Many are Invited, but Few Are Chosen

“Put first things first and second things are thrown in. Put second things first and you lose both first and second things.”  C. S. Lewis

This week’s article is by Ben Gladd. Ben earned his M.A. and Ph.D. at Wheaton College. He is Associate Professor of New Testament at Reformed Theological Seminary. He frequently teaches in The Refuge and Covenant classes at Highlands. His most recent book is The Story Retold: A Biblical-Theological Introduction to the New Testament. See here

The pandemic that has handcuffed the world has also given believers the opportunity reflect and ponder their faith. Is our faith fleeting, only based upon church attendance and community involvement? Or, has this pandemic deepened our faith in Christ? The parable of the wedding banquet (Matt 22:1-14) terrifically instructs us to persevere in the faith, commune with God, and remain loyal to our neighbors.

The parable teases out the themes already set forth in the two previous parables (21:28-44). The basic flow of the parable is straightforward: a king throws a banquet for his son’s wedding and invites a host of guests to attend. The initial guests, though, refuse the offer as they are more concerned about their own agendas than the king’s. Some of the guests even murder the king’s messengers. Angered, the king arms his troops and wages war against them. Not to be deterred, the king then sends out his servants to the “streets” where they “gathered all the people they could find, the bad as well as the good” (22:10). The table is set, the royal family is present, and the “wedding hall” is finally “filled with guests” (22:10).  But, there is more to the story. As the king moves throughout the crowd, he is taken back by a man not wearing the proper attire. So, the king commands his servants that he be bound and tossed outside, “where there will be weeping and gnashing of teeth” (22:13). The final verse of the section divulges the overall point: “for many are invited, but few are chosen” (22:14).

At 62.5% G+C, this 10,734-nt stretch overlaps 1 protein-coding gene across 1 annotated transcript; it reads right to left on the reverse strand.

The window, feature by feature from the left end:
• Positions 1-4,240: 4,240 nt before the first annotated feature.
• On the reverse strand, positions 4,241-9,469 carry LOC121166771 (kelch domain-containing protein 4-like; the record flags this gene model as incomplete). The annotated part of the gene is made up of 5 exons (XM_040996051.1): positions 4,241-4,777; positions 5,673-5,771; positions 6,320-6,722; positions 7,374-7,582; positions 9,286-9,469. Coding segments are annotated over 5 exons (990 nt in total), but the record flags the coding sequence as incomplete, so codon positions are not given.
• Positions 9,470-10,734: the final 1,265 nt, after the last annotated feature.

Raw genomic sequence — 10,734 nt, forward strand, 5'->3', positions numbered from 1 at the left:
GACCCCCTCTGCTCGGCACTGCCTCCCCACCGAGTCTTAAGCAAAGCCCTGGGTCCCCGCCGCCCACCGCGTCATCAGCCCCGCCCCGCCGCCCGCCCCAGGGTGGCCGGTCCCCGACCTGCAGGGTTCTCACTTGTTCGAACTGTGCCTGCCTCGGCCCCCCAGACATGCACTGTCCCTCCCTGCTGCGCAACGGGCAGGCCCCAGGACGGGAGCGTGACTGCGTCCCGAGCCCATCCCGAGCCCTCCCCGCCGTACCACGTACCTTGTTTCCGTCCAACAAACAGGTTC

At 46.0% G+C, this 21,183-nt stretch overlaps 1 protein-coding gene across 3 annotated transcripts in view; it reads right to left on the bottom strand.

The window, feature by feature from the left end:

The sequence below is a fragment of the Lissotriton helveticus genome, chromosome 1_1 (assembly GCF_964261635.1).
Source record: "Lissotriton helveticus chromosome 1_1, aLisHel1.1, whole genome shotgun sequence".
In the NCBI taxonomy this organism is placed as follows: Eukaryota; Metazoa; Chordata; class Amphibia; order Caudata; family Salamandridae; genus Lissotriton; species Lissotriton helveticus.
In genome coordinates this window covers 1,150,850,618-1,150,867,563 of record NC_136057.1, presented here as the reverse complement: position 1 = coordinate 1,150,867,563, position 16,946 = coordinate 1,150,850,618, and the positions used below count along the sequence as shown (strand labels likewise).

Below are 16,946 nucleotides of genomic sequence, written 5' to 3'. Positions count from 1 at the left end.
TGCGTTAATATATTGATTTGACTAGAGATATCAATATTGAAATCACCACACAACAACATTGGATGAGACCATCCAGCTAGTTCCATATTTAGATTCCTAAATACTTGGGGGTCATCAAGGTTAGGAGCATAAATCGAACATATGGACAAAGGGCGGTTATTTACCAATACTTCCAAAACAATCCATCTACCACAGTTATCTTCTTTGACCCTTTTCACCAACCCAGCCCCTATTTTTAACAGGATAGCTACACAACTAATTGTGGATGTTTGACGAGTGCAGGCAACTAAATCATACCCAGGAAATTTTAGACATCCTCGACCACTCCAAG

Probably in line with the two previous parables, the “king” is God, and his “son” is Jesus (22:2). The parable of the banquet may recall Isa 25:6-12 where God holds a meal with “all peoples” in the new creation. According to Isa 25, the source of provision is not primarily physical sustenance but God’s glorious presence. His all-encompassing glory nourishes Israel and the nations. The first set of guests appear to be the Jewish people, who, on account of their devotion to their own livelihood and their opposition to King Jesus, are either passed over or destroyed (22:4-7).

The second set of guests are likely Gentiles who embrace Jesus (22:8-10). They constitute “all peoples” of Isa 25:6. The final movement of this parable, the description of the man not wearing wedding attire, though odd at first, fits quite well with Matthew’s narrative. Allegiance to Jesus of Nazareth is not simply a one-time decision but a life-long commitment. Like the seed falling upon rocky soil and eventually withering (13:20-21), this individual responded initially to the invitation of the banquet but failed to come prepared. Jesus offers the message to the kingdom to all, but only a few will enter it and fewer still will persevere.

As we press on in our devotion to Christ in the coming days, weeks, and years, we don’t know what will transpire. When will this end? While we have no clue, we serve God who does, knowing that he purposed it for our good. Our responsibility is to trust him, enjoy his glorious presence, and live in light of that trust every waking moment of our day.